I suspect that your confusion about the variable set use constraints is because you don't have to fill each of the years and can have 2 professors hired in the same year, leaving an unfilled year slot you think you need to fill in with something when you make the correct deductions creating your set-up.

Title: Re: PT35-S3-Game4 (Oct, 2001)
Post by: silverapplejam on August 26, 2010, 02:30:33 AM
well, i think the "common sense" eventually convinces me, unflawed, it is uncommon for a professor to be hired twice or so in the same univer..  I just never thought common sense can be tested in the game section as well.  maybe such kind tough question only appears in the last of the four games.

i also googled brain fart.  hope my brain won't have a major brain f..t  when i take the test!
Title: Re: PT35-S3-Game4 (Oct, 2001)
Post by: Jeffort on August 26, 2010, 12:27:50 PM
well, i think the "common sense" eventually convinces me, unflawed, it is uncommon for a professor to be hired twice or so in the same univer..  I just never thought common sense can be tested in the game section as well.  maybe such kind tough question only appears in the last of the four games.

i also googled brain fart.  hope my brain won't have a major brain f..t  when i take the test!

Yeah, the LG section does occasionally test reading comprehension and common sense thinking to some degree here and there.  Typically, even if stuff is phrased in wordy or awkward ways or whatever in a game, the parameters are still presented to leave no reasonable ambiguity about the elements and constraints.  I'm surprised they didn't include the phrase 'was hired in exactly one of the years...' like they typically do in order to avoid leaving any arguable possible ambiguity about whether you can re-use the professor variables.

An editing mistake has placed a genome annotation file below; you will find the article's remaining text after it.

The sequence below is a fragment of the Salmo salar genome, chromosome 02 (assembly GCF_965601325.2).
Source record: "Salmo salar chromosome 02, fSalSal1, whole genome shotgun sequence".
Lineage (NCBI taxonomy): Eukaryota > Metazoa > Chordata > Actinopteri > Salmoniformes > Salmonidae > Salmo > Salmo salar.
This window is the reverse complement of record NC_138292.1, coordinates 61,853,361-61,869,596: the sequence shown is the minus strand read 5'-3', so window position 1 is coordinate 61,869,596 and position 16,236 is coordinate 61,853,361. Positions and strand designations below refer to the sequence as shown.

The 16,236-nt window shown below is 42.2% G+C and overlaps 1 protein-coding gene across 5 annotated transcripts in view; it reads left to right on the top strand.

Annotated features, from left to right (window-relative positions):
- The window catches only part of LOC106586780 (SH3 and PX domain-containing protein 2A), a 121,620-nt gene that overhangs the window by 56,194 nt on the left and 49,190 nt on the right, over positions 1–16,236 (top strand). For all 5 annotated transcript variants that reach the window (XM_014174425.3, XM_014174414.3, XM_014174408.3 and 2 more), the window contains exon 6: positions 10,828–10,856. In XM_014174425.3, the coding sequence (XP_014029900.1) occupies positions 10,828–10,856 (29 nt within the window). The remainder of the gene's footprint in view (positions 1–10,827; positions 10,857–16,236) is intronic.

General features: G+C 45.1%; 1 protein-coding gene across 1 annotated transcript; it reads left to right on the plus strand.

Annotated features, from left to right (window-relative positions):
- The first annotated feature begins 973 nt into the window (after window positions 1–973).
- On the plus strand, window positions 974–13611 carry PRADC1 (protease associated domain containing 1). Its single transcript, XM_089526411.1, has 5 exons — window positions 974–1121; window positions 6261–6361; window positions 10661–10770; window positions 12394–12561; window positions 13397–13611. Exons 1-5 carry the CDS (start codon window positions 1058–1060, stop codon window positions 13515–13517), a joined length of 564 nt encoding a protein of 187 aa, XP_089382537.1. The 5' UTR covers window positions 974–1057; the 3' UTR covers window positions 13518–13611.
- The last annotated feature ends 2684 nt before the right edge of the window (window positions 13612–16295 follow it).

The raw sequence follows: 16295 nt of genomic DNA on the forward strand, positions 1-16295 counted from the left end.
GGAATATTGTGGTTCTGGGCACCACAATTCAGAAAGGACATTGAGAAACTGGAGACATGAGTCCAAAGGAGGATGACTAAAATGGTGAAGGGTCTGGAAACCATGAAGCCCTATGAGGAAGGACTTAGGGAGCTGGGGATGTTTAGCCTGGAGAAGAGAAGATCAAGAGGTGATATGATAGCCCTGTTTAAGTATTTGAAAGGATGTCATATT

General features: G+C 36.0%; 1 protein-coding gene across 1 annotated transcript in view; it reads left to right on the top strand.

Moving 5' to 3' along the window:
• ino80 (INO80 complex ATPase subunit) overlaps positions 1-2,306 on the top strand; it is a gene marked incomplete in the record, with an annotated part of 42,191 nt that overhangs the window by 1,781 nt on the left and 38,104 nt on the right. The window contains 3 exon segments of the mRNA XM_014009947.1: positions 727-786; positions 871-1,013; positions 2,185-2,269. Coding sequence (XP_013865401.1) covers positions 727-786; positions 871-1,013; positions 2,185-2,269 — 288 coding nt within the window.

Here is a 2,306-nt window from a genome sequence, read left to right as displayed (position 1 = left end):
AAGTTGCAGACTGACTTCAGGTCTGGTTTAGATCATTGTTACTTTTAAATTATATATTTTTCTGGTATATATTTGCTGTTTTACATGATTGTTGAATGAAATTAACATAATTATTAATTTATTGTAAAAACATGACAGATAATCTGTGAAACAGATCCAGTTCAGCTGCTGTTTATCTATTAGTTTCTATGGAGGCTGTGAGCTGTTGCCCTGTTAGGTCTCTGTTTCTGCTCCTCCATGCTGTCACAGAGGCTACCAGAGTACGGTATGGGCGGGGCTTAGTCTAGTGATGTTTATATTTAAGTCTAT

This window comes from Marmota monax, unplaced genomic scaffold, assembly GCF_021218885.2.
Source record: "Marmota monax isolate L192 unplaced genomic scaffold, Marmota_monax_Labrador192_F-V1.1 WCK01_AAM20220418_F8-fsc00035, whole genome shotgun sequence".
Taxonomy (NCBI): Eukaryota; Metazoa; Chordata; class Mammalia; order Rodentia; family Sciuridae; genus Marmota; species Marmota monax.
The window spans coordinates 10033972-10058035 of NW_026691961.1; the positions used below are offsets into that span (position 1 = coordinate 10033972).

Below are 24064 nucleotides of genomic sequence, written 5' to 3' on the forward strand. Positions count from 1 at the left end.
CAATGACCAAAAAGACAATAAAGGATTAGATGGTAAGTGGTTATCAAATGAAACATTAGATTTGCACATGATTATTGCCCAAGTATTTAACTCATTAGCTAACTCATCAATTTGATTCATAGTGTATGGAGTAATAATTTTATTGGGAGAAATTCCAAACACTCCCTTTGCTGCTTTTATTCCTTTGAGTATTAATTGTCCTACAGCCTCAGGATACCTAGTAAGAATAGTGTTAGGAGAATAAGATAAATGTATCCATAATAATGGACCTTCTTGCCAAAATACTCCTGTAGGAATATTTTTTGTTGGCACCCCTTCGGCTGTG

If and when you ever have confusion about a rule or major parameter of a game, evaluate which of the two interpretations works with the game and questions.  If one interpretation leads to multiple questions appearing to have no correct answer or multiple correct answers then it is clearly incompatible with the game and you go with the other interpretation since every question clearly has one correct and four clearly incorrect answer choices.  Like what Earlcat pointed out about question #22 having 5 correct answer choices if you can repeat professors.

lol that you googled brain fart!   :D